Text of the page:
The land upon which we live and work is subject to the natural ravages of time and our altering landscapes a consequence none of us are rarely capable of abating.
However, those changes that are a result of human hands and human intentions can pose a more serious threat to our collective memories and heritage and it is these we must observe with a guarding eye.
Many parts of our region are experiencing what appears to be an accelerated period of redevelopment; buildings once places of work levelled to the ground, factories unceremoniously reduced to a pathetic collection of broken metal, bricks and dust and streets where our ancestors lived out their diverse lives now utterly unrecognisable.
The very heart of the Black Country seems to be beating just that little bit slower - and like many towns, West Bromwich is not immune from this 21st century phenomena, its core being slowly decimated and its panorama relentlessly changing.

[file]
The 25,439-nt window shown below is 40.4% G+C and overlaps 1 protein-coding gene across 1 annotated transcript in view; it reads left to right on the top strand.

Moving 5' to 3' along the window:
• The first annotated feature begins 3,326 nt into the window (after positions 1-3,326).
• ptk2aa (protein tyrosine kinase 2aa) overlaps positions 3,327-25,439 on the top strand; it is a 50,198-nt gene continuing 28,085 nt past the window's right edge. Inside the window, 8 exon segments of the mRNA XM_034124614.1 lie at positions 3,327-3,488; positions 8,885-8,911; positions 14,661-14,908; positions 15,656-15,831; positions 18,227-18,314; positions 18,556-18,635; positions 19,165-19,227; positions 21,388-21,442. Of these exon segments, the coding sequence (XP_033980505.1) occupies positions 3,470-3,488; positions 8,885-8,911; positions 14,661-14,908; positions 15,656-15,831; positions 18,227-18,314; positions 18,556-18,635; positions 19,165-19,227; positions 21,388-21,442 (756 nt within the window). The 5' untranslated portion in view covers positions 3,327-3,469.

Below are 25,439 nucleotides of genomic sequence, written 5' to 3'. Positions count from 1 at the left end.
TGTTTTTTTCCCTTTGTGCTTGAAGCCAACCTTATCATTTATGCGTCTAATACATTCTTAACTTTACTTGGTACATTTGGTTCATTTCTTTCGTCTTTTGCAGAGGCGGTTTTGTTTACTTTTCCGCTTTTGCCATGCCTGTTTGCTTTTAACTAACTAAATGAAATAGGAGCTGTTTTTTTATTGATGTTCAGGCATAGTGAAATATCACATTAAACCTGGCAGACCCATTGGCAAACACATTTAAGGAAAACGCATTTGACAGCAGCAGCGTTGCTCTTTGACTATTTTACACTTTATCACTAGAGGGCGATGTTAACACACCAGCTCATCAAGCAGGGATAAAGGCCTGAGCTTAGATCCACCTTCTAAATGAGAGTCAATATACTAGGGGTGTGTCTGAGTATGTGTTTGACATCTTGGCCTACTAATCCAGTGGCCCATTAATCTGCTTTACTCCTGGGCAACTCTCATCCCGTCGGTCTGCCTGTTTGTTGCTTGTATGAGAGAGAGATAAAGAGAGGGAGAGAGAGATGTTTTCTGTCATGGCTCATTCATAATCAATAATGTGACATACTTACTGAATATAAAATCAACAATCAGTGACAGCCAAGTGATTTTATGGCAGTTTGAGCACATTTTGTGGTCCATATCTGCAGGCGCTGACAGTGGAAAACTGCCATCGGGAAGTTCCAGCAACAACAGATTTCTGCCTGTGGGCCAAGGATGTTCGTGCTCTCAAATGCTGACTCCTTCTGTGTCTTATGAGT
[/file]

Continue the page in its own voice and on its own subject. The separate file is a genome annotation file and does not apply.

This would not all be bad, and this is a purely personal expression, but when our heritage is simply replaced by unimaginative housing stock, soulless industrial estates and similar constructions, I cannot do other than shake my head and perform a sharp intake of breath.
In the centre of the town, Bull Street has stood since at least the 1830s and has been home to a thriving number of shops, businesses and a myriad of stories, some tragic, others uplifting; in all, a street that reflects the true history of the town in which it stands. The Bull Street of today is a poor reminder of what would have stood, some of it now gone forever, other parts waiting for the crane, wrecking ball and demolition crew to assign its final fate.
In those days when the street was known for its business prowess, men and women across the region would flock to its doors seeking work and buying its products and the records bear this out conclusively; the same archival material is also witness to the varied enterprises advertising its wares and from some of its earliest times.